Precision and Accuracy
When you are pulling out the plunger to 35, why is it important to make sure that the black line on the plunger is lined up with the 35 on the barrel?
There are actually two reasons. The first has to do with precision. When we talk about precision, we are talking about how consistently we are getting the same result when performing the same test over and over again. Another term for precision is “reproducibility.” As scientists, we are trained to be skeptical. That means that when you perform a test and publish the results, scientists all over the world are going to want to try your test for themselves to make sure they get the same result. That is why, when you write lab reports, it is important to give enough details in your procedures so that someone else can repeat exactly what you did.
So, if I am reading the 35 on the barrel at the black line on the plunger and someone else is reading the 35 at the very bottom of the plunger, then we will get different results.
Would it be okay if we all agreed to measure 35 at the very bottom of the plunger? It would be, if all we cared about was precision and reproducibility. As long as we all agreed, then we would get consistent results. However, the second reason why we want to make sure that the black line on the plunger is lined up with the 35 on the barrel is accuracy. The 35 means something. It is a measure of the volume inside of the syringe (we will discuss volume more thoroughly later in the unit). While we may not care about this now, we will later. And the syringe was designed so that when the black line on the plunger is lined up with the 35 on the barrel, the volume inside of the syringe is 35 milliliters (mL). If we measured 35 by lining up the very bottom of the plunger, then our measurement would not be accurate (the actual volume inside of the syringe would be greater than 35 mL).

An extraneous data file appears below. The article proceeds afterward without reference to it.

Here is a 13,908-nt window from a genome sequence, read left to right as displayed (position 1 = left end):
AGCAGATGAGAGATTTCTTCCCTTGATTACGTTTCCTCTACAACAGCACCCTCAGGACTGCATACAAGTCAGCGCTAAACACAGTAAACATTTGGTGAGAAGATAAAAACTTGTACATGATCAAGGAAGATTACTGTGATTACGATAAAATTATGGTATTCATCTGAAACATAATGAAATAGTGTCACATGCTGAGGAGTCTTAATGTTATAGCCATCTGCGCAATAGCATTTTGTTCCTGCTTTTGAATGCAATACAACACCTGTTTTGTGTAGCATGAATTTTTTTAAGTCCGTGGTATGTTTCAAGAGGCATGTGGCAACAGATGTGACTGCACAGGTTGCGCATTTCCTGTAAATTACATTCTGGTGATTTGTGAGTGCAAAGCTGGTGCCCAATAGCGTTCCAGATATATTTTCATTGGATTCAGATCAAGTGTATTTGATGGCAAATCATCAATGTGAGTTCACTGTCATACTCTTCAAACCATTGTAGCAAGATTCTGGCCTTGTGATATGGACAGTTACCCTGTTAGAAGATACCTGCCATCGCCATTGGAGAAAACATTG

Challenge: How can you tell that the syringe was designed to be read by the black line on the plunger?